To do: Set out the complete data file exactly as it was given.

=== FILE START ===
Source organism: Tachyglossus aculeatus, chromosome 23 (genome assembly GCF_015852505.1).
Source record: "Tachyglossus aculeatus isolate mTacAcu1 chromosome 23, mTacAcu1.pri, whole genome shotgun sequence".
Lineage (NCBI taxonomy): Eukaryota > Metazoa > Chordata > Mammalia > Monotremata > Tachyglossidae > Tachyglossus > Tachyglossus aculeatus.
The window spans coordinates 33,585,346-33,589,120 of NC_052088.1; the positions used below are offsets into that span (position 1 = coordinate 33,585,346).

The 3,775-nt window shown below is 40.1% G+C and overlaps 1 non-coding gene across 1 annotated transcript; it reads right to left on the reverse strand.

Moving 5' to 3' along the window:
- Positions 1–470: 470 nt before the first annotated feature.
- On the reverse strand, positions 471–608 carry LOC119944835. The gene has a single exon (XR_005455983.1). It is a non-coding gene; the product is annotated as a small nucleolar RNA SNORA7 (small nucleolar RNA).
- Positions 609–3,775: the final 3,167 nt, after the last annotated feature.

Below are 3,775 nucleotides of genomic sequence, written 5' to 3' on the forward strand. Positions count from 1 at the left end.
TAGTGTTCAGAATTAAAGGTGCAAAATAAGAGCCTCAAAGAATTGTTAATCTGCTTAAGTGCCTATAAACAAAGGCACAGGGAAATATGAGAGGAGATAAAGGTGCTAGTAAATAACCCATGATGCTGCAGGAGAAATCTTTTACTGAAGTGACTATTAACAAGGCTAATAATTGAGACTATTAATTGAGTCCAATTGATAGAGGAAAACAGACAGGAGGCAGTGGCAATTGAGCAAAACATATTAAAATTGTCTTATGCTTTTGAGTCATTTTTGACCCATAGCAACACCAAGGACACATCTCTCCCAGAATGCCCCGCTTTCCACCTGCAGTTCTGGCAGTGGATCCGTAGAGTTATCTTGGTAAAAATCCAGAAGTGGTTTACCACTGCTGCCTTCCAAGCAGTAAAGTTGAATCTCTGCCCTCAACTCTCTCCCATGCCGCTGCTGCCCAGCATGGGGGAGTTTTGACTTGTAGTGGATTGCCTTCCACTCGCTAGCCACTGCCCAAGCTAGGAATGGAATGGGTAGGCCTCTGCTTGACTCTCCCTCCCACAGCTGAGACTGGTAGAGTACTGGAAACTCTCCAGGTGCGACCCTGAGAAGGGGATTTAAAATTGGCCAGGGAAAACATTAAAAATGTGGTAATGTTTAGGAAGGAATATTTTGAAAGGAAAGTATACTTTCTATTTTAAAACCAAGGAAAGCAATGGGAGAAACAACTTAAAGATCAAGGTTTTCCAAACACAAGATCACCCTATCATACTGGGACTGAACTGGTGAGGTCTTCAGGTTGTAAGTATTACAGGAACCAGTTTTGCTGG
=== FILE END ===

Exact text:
Source organism: Tachyglossus aculeatus, chromosome 23 (genome assembly GCF_015852505.1).
Source record: "Tachyglossus aculeatus isolate mTacAcu1 chromosome 23, mTacAcu1.pri, whole genome shotgun sequence".
Lineage (NCBI taxonomy): Eukaryota > Metazoa > Chordata > Mammalia > Monotremata > Tachyglossidae > Tachyglossus > Tachyglossus aculeatus.
The window spans coordinates 33,585,346-33,589,120 of NC_052088.1; the positions used below are offsets into that span (position 1 = coordinate 33,585,346).

The 3,775-nt window shown below is 40.1% G+C and overlaps 1 non-coding gene across 1 annotated transcript; it reads right to left on the reverse strand.

Moving 5' to 3' along the window:
- Positions 1–470: 470 nt before the first annotated feature.
- On the reverse strand, positions 471–608 carry LOC119944835. The gene has a single exon (XR_005455983.1). It is a non-coding gene; the product is annotated as a small nucleolar RNA SNORA7 (small nucleolar RNA).
- Positions 609–3,775: the final 3,167 nt, after the last annotated feature.

Below are 3,775 nucleotides of genomic sequence, written 5' to 3' on the forward strand. Positions count from 1 at the left end.
TAGTGTTCAGAATTAAAGGTGCAAAATAAGAGCCTCAAAGAATTGTTAATCTGCTTAAGTGCCTATAAACAAAGGCACAGGGAAATATGAGAGGAGATAAAGGTGCTAGTAAATAACCCATGATGCTGCAGGAGAAATCTTTTACTGAAGTGACTATTAACAAGGCTAATAATTGAGACTATTAATTGAGTCCAATTGATAGAGGAAAACAGACAGGAGGCAGTGGCAATTGAGCAAAACATATTAAAATTGTCTTATGCTTTTGAGTCATTTTTGACCCATAGCAACACCAAGGACACATCTCTCCCAGAATGCCCCGCTTTCCACCTGCAGTTCTGGCAGTGGATCCGTAGAGTTATCTTGGTAAAAATCCAGAAGTGGTTTACCACTGCTGCCTTCCAAGCAGTAAAGTTGAATCTCTGCCCTCAACTCTCTCCCATGCCGCTGCTGCCCAGCATGGGGGAGTTTTGACTTGTAGTGGATTGCCTTCCACTCGCTAGCCACTGCCCAAGCTAGGAATGGAATGGGTAGGCCTCTGCTTGACTCTCCCTCCCACAGCTGAGACTGGTAGAGTACTGGAAACTCTCCAGGTGCGACCCTGAGAAGGGGATTTAAAATTGGCCAGGGAAAACATTAAAAATGTGGTAATGTTTAGGAAGGAATATTTTGAAAGGAAAGTATACTTTCTATTTTAAAACCAAGGAAAGCAATGGGAGAAACAACTTAAAGATCAAGGTTTTCCAAACACAAGATCACCCTATCATACTGGGACTGAACTGGTGAGGTCTTCAGGTTGTAAGTATTACAGGAACCAGTTTTGCTGG